Play on Manse Jolly’s life planned in Pickens

By Jason Evans

Staff Reporter

PICKENS — When Manson “Manse” Jolly returned home from war, his time on the battlefields was over.

His personal war, however, had just begun.

“He didn’t come back unchanged,” said Olivia Fowler. “None of them did. For four years, he killed people. That’s what he did.”

Fowler’s play “The Reconstruction of Manse Jolly” will be presented this weekend at the newly renovated Hagood Community Center Auditorium, located at 129 Schoolhouse St. in Pickens.

Performances will be at 7 p.m. Saturday and 2:30 p.m. Sunday.

Fowler says Jolly’s story speaks to the struggles that today’s military men and women have with post-traumatic stress disorder.

“None of them were ever the same,” Fowler said of Civil War veterans. “None of them.”

The play takes place in the Old Anderson District between 1865 and 1867, soon after Jolly returns from the war.

The district — which includes Anderson, Pickens and Oconee counties — is under military rule and occupied by federal troops.

The play sprang from Fowler’s interest in the history of that period.

“Infrastructure throughout the South was destroyed,” Fowler said. “It’s the first time in modern history that war was waged against civilians. Sherman sought vengeance on the South. He wanted to punish and destroy. He wrote in a report that when they left, they left a wasteland behind — and they did. They were instructed to capture or kill every animal that they could eat. They even dug up the sweet potatoes from the field and took them with them when they marched through.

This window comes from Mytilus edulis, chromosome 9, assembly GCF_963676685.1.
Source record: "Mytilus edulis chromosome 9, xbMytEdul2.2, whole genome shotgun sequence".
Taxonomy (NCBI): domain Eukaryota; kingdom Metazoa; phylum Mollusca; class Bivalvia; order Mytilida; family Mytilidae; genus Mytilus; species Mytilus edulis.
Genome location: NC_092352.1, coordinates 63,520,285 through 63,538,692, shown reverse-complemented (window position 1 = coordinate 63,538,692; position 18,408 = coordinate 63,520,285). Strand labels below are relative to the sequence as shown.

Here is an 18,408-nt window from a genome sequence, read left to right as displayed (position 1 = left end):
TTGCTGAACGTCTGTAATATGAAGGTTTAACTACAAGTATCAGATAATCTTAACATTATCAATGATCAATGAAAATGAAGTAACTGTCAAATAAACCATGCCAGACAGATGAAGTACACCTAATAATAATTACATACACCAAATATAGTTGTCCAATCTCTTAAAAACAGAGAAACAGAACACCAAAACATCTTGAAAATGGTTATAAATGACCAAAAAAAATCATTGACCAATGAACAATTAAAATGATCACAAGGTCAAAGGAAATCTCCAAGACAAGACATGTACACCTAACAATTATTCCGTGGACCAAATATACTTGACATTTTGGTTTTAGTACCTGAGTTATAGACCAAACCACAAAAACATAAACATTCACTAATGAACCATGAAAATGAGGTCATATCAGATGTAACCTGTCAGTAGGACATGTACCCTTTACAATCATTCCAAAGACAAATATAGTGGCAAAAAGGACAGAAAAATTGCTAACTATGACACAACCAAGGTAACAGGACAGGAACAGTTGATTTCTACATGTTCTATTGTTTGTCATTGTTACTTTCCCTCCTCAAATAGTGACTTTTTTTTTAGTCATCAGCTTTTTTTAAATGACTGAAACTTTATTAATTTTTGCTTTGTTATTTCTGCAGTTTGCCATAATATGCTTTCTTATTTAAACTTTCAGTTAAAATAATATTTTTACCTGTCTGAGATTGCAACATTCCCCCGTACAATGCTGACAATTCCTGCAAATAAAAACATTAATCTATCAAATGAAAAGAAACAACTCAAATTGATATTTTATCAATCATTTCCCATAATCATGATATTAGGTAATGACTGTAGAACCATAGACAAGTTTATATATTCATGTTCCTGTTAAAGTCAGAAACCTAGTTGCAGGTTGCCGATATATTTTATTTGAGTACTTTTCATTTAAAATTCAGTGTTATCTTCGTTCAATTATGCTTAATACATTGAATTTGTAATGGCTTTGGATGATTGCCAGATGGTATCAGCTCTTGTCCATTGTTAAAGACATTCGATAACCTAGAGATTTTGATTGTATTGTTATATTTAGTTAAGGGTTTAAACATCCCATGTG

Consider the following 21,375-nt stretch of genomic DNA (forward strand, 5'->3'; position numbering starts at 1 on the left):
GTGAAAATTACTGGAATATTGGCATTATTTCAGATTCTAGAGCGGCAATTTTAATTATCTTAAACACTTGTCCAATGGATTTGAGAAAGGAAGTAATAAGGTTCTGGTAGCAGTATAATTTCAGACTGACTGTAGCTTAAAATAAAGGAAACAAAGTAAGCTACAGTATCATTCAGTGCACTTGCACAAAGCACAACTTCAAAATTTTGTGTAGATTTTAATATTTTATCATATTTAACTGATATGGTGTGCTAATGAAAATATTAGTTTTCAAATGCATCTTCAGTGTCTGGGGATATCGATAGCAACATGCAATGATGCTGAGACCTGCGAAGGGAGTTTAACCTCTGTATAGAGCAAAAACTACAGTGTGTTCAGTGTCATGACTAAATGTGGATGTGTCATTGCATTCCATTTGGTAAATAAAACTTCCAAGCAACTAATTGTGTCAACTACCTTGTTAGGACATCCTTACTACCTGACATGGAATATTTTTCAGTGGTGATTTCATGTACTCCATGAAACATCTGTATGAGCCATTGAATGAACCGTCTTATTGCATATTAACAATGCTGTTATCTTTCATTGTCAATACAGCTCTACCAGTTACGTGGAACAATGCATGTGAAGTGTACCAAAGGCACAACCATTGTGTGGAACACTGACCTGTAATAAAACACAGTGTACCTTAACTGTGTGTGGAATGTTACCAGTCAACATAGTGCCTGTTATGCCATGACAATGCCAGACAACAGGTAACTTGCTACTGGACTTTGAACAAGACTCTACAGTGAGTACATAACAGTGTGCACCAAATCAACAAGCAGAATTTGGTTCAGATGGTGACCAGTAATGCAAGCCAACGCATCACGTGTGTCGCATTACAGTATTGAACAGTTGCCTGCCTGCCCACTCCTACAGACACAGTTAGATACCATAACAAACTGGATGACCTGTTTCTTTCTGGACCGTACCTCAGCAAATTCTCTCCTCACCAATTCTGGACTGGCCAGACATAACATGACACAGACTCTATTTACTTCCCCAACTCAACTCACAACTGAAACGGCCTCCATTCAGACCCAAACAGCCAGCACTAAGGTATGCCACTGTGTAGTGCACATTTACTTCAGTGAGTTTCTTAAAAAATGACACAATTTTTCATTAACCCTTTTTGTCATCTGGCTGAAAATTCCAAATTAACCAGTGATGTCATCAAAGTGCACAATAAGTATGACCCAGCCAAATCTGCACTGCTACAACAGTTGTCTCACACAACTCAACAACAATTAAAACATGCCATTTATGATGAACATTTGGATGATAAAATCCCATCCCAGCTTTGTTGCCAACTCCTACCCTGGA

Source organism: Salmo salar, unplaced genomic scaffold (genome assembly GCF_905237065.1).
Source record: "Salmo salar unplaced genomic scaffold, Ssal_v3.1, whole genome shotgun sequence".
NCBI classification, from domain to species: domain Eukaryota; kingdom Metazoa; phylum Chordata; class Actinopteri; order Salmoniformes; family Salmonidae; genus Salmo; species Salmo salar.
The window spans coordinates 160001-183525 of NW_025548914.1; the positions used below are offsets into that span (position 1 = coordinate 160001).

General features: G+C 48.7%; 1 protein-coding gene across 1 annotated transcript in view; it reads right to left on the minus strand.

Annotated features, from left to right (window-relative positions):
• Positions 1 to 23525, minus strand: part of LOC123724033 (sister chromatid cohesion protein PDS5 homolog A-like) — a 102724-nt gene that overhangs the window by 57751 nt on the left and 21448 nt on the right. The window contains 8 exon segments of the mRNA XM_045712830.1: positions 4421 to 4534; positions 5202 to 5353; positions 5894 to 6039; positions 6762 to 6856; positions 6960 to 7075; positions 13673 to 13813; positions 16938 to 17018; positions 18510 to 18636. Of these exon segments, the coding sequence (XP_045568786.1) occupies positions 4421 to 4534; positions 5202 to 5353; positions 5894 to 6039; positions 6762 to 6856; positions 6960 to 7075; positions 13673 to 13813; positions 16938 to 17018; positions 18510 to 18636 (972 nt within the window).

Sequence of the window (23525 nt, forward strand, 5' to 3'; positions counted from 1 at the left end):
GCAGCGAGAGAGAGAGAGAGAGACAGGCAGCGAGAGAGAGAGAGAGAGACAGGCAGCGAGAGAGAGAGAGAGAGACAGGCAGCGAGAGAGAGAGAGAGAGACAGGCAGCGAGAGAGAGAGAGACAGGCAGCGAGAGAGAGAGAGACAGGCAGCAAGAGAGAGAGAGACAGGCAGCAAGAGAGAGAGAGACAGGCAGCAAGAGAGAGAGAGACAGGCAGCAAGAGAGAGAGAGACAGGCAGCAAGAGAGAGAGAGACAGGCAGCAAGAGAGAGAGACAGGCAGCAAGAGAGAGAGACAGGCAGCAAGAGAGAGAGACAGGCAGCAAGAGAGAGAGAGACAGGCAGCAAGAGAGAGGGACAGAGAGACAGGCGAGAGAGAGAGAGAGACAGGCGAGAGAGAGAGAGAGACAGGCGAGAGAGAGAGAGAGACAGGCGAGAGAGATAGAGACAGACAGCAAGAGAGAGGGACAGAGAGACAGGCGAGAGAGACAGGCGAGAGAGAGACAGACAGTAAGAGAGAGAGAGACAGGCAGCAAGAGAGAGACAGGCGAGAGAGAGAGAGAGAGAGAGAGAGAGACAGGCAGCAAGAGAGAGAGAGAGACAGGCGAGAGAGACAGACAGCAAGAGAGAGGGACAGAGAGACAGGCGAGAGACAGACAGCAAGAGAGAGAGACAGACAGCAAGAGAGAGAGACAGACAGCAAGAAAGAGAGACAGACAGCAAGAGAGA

“People just about starved to death.”

Her play includes stirring details about that struggle to survive.

The Jolly family lost five sons to the war.

“It’s a rich man’s war, but a poor man’s fight,” Jolly’s mother, Anne, says.

“The Reconstruction of Manse Jolly” will be presented this weekend at the Hagood Community Center in Pickens.

“One-third of the men of fighting age in South Carolina were killed,” Fowler said. “They left widows, they left children.”

When Jolly returns and finds his homeland occupied by Yankees, he takes action.

“Why was I the one who was spared?” he asks at one point.

Jolly vows to kill five Union soldiers for every Jolly son lost on the battlefields.

His private war begins to take a toll on his family.

All proceeds from the play will benefit the Birchwood Center for Arts and Folklife. Fowler chairs the Birchwood Center board.

“We’re getting to close to finishing the Sutherland-Masters House,” Fowler said. “We will get it done. The focus at the house will be workshops and classes for writers and other related disciplines.”

If the Holly Springs Community Center becomes a reality, Birchwood will work closely with it, Fowler said.

“We will help get teachers for the folklife school,” she said.

This is the second time Fowler’s play has been performed. A performance last year raised $2,400 for the Birchwood Center.

The entire cast from the first performance has returned for this engagement, Fowler said.

Robye Morris appears as Manse Jolly, Tina LaFoy as his mother, Anne, Kay Rentz as his sister, Mary, and Rob Shelton plays the part of John Jolly’s ghost.

Quint Brown plays Lt. Chase, Teresa Owens is Miss Mary Margaret, Fowler is storekeeper Sarah Earle, and Debbie Hendricks, Debbie Teeple and Cyndi Banks are both singers and townspeople. Some cast members appear in dual roles.

The two-act play includes original music. Musicians onstage include Robert Wood, O.D. Hendricks, Carla Padgett and Wesley Bolding. The songs are a mixture of old favorites and songs written by Fowler to help tell Jolly’s story.

Tickets are $10 for adults and $5 for children 12 and under. Tickets will be available at the door the day of each performance. For additional information, call (864) 414-2465.